Mahathir Mohamad, who was elected Prime Minister of Malaysia at the age of 92, has ended his first trip to China after taking office again.
According to the latest data on foreign investment, 35,239 new foreign-invested companies were established in China in the first seven months of this year, a year-on-year increase of 99.1 percent.
One of the themes in Peter Navarro’s book “Death by China” centers on Chinese investment in Africa, which the author argues is an attempt of colonization.
Just like its ally across the pond swinging between a hard or soft Brexit, the Trump administration seems to also be struggling to decide what kind of trade deals they want with China.
China will not be strangled by US trade bullying and will solve the issue through solidarity and trade diversion; China has many tools to counter US sanctions.
The future is looking bright when it comes to opportunities for cooperation between China and Japan.
We should recognize China-US talk is part of the process of WTO rule-making. It is now necessary to reexamine WTO rules under which trade is conducted and to judge whether they are still fit for purpose.
Tell me, do you want all those fruits, nuts, and veggies to pile up and rot simply because President Trump is killing trade at the expense of the many?
The world's investors and commodity traders would be hard pressed to find a bigger market with more opportunities than what is on offer in China. The country is continuing on its fast track to development, and it welcomes people from around the world to come along for the ride.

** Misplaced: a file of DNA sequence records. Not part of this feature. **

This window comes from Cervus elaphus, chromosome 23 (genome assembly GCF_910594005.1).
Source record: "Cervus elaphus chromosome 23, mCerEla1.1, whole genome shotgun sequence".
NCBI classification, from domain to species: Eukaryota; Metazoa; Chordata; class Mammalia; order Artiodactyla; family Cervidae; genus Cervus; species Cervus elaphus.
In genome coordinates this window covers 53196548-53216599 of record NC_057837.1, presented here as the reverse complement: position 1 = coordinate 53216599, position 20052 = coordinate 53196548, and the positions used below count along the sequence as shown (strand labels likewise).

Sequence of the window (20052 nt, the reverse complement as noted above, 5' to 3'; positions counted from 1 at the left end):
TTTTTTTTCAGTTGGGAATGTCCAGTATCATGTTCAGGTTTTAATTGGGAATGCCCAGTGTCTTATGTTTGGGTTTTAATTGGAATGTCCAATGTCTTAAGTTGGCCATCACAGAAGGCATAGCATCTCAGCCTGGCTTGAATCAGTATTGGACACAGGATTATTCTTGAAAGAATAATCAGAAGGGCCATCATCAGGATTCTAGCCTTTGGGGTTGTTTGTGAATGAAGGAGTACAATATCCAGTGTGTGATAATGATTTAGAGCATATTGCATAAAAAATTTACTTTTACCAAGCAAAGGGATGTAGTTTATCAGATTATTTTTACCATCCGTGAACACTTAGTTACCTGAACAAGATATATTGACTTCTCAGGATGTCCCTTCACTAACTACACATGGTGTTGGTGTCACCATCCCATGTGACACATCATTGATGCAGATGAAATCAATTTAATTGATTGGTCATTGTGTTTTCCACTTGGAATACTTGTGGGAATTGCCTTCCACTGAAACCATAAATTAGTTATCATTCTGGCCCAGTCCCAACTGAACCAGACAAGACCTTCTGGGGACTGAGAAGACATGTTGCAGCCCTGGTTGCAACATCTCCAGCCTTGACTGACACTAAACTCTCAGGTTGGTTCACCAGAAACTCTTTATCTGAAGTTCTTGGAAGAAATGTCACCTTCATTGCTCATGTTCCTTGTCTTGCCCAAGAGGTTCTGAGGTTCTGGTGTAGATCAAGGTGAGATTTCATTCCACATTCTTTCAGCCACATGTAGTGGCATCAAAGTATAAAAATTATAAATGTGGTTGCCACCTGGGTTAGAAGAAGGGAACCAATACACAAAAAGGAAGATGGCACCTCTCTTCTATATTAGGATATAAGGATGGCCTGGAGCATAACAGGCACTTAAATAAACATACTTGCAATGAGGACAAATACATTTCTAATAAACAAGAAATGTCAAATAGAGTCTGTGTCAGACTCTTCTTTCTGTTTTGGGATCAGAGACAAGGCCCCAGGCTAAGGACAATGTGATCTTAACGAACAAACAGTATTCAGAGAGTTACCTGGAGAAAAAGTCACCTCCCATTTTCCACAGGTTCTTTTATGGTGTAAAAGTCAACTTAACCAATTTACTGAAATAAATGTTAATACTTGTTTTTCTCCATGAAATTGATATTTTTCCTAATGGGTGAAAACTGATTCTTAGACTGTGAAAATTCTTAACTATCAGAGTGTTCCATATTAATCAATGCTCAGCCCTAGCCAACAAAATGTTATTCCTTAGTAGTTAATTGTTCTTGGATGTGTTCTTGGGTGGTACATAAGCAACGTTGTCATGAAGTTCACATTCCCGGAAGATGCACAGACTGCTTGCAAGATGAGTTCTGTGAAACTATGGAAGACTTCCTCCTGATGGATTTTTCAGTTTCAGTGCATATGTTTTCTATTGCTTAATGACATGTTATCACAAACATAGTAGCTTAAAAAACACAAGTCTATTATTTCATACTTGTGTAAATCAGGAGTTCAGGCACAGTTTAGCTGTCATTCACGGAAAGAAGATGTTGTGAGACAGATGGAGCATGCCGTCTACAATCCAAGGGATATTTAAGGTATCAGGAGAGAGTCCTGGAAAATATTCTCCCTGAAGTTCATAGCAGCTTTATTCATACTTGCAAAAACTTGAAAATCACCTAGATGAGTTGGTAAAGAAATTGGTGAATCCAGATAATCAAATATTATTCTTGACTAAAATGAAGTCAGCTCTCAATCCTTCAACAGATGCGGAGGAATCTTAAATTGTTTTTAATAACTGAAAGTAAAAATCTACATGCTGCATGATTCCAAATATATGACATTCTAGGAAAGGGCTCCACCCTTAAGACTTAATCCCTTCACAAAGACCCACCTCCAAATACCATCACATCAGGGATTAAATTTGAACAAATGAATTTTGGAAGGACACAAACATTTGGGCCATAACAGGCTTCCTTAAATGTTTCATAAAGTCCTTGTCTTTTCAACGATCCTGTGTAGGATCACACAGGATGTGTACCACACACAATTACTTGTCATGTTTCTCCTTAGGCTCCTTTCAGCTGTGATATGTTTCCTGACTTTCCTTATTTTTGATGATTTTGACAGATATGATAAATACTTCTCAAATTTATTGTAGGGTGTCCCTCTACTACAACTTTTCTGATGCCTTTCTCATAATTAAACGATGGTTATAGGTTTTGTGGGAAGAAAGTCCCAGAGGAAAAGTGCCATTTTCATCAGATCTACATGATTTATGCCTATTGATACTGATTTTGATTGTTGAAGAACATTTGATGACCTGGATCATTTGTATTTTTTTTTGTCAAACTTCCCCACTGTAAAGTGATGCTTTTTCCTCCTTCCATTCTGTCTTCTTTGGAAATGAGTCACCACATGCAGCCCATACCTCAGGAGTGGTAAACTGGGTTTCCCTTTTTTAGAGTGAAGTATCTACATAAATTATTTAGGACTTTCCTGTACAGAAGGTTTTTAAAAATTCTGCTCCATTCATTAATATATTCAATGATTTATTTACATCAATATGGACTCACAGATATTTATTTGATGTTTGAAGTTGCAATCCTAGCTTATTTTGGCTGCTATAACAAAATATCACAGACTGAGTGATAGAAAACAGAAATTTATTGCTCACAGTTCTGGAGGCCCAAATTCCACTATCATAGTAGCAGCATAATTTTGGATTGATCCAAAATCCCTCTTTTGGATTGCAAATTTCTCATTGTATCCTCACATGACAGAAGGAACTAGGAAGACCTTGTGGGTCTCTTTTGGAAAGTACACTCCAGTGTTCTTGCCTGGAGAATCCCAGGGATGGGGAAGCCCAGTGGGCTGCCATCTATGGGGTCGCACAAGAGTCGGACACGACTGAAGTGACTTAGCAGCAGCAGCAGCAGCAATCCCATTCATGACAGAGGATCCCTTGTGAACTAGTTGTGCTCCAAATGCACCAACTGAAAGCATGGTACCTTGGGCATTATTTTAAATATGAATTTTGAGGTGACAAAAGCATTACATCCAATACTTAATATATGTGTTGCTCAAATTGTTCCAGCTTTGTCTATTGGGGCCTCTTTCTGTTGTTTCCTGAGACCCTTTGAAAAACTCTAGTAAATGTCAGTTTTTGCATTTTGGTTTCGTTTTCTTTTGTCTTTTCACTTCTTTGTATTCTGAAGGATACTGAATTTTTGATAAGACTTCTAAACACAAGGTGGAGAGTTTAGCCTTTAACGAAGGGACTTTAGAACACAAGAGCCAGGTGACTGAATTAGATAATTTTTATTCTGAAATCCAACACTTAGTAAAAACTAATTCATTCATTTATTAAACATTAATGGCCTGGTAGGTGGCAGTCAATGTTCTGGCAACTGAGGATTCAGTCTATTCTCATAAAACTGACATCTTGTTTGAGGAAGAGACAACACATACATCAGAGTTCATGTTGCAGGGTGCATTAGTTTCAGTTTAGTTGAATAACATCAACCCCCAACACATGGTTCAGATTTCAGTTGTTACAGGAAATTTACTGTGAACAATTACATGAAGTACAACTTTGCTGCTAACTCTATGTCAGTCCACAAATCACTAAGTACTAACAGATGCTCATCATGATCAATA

This year marks the 8th anniversary of China becoming the world's second-largest economy in 2010, when it took Japan's ranking in the world economy.
Recently, the United States promulgated the "Foreign Investment Risk Review Modernization Act of 2018".
There is no reason for people to doubt China's ability to attract foreign investment because of a trade war.
Last week, Japan’s Economy Minister Toshimitsu Motegi met with US Trade Representative Robert Lighthizer in Washington for trade talks, which US President Donald Trump and Japanese Prime Minister Shinzo Abe agreed to in April.
The Trump administration announced on August 7 that it is moving forward with a 25 percent tariff on 16 billion US dollars in Chinese goods, further escalating a trade war with Beijing.
At a time when the Turkish lira went on a monumental slide downward against the U.S. dollar, US President Donald Trump authorized a doubling of tariffs on Turkish steel and aluminum on Friday.
60 percent of GDP is a red line for the United States: If any country crosses this red line, the United States will attack, regardless of the challenger's ideology or political system, or whether they are friend or foe.
I wonder, why is the Trump administration so adamant or wayward in carrying out a trade policy that’s clearly built on exaggerated or downright false information?
The American move to end Iran's oil exports may lead to global oil price spikes, which in the past had served to usher in recessions. Iran produces around 2.5 million barrels of oil a day, meeting about 3 percent of global demand.
Soybeans are among the major foodstuffs and edible oils that have fed the Chinese people for centuries. The byproducts of soybeans are often used as livestock feed.
In the face of increasingly vociferous opposition to the imposition of tariffs, might the US government actually do something to comply with the will of the people?